The controversy over this year’s Hugo Awards brought with it a debate about the science fiction canon, and whether or not such a concept is still relevant. That conversation seems to have faded away by now, with discussion moving on to newer happenings (hello, Ignyte Awards! Welcome back, Dragon Awards!) But I kept an eye on it while it was happening, and all the while I was wondering whether or not, and to what extent, the debate applied to horror.
That’s a question that’s been on my mind throughout a lot of the controversies happening in the science fiction community over the past few years, from the Sad Puppies onwards. Quite often, I’ve found that the disputes that hit SF and fantasy often don’t have counterparts in the horror scene – and the debate over the relevance of the science fiction canon was one of them. Nobody seemed to be talking about whether horror literature needs a canon.
Why is that? Well, I’d like to start my answer by imagining exactly what a horror canon would look like.
Picture a bookshelf, completely empty and ready to have a tidy set of volumes lined up on it. Now imagine that someone has decided to fill it with the canonical works of horror literature. What would they start with? Frankenstein and Dracula would be obvious choices. These may well be followed with reasonably-sized collections of Poe and Lovecraft stories. Next, let’s add the complete ghost stories of M. R. James.
Now pause for thought. That’s five books – and already we’ve covered a pretty substantial chunk of the most influential horror fiction in the English language. Regardless of what else we put on the shelf – and it’s easy enough to think of further titles, from The Strange Case of Dr. Jekyll and Mr. Hyde to The Exorcist – it’s hard to deny that those above five books will cover a pretty big percentage of whatever horror canon we end up with.
Now try to imagine a bookshelf with the science fiction canon. It’s a taller order: off the top of my head, we’d have at least four books if we wanted to represent Isaac Asimov alone (I, Robot and the Foundation trilogy). When we factor in Verne, Wells, Heinlein, Clarke, Bester, Ellison, Le Guin… well, let’s just say we’re going to end up with more than five books.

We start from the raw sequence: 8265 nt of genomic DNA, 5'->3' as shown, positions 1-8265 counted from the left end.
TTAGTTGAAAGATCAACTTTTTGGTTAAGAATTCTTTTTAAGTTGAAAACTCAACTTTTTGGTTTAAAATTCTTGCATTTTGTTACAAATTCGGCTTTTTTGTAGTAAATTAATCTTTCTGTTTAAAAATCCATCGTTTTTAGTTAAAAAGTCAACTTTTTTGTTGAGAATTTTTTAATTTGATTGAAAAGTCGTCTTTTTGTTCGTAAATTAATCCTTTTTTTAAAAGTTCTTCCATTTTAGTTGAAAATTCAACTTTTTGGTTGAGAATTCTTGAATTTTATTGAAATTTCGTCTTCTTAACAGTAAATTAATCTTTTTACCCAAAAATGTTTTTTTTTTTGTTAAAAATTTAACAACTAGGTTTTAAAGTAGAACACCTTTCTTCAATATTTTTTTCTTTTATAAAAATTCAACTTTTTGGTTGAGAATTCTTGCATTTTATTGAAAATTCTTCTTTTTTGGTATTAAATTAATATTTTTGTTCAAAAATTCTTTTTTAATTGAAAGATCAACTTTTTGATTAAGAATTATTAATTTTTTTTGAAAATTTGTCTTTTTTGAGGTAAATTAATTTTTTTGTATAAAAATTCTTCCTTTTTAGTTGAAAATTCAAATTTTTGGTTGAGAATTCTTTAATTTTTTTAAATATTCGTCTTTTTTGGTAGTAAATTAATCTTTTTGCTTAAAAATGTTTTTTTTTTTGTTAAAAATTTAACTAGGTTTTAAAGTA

So, the horror canon is smaller than the science fiction canon – or, to phrase that differently, more tightly-focused. Thinking about it, this makes sense. Horror is a genre where less is more – look at how many classics of horror fiction are short stories rather than novels, for one. And when I look back at our hypothetical bookshelf of canonical horror, I have to wonder if those books might be better described not as a horror canon, but as a set of horror archetypes.
If you think of a canonical horror story, chances are what you’re thinking of is a story that can be boiled down to a single core concept from which it derives fear. And, by the same token, if you think of an archetypical form of horror you can pair it up with a canonical text.
The potential of humanity to create monsters? Frankenstein. The monster we carry inside us? Dr. Jekyll and Mr. Hyde. The monster as parasite or corrupter? Dracula. The universe itself as a source of horror? Pick the Lovecraft story of your choice. A story from the perspective of an unhinged killer? “The Tell-Tale Heart”. Hauntings? M. R. James has that covered. The wish-gone-wrong narrative? “The Monkey’s Paw”. Possession? The Exorcist. The monstrous pregnancy? Rosemary’s Baby. The horrors of adolescence? Carrie.
Science fiction is different in this respect. Yes, you can theoretically shake the genre down to a set of recurring themes: artificial intelligence, first contact with alien life, time travel, interplanetary empires, space armies and so on. But these aren’t primal, mythic concepts like the horror archetypes listed above; these are starting points for exploration and analysis, ideas designed to be elaborated and expanded upon. That’s why Frankenstein, Dr. Jekyll and Dorian Gray have entered our lexicon in a way that Hari Seldon, Johnny Rico and the ocean of Solaris could never dream of managing.
But what of diversity? After all, this was a major component of the debate over the SF canon: the fact that the canonical authors are largely white men. And, indeed, all of the horror writers mentioned above are – save for Mary Shelley – also white men.
All the more reason, then, to think in terms of archetypes rather than of people to put on pedestals. Archetypes transcend cultural context. For example, the films Invasion of the Body Snatchers, The Stepford Wives and Get Out each draw upon the same basic set of horror themes but apply them to wildly different social issues – Cold War politics, sexism, racism.
The differences between science fiction and horror appear to have granted the genres two very different attitudes towards canon. Science fiction, with its emphasis on worldbuilding and experimentation, has led to the notion of canon as something to be carefully constructed and debated over. But horror works on a less cerebral level: it strives to dig into our gut emotions and instincts. Its canon, then, is less a thoughtfully-curated selection as a collection of widespread anxieties that manifest repeatedly throughout time and across cultures. Horror enthusiasts don’t really need to ask what the canon is – it’s something we all feel under our skin.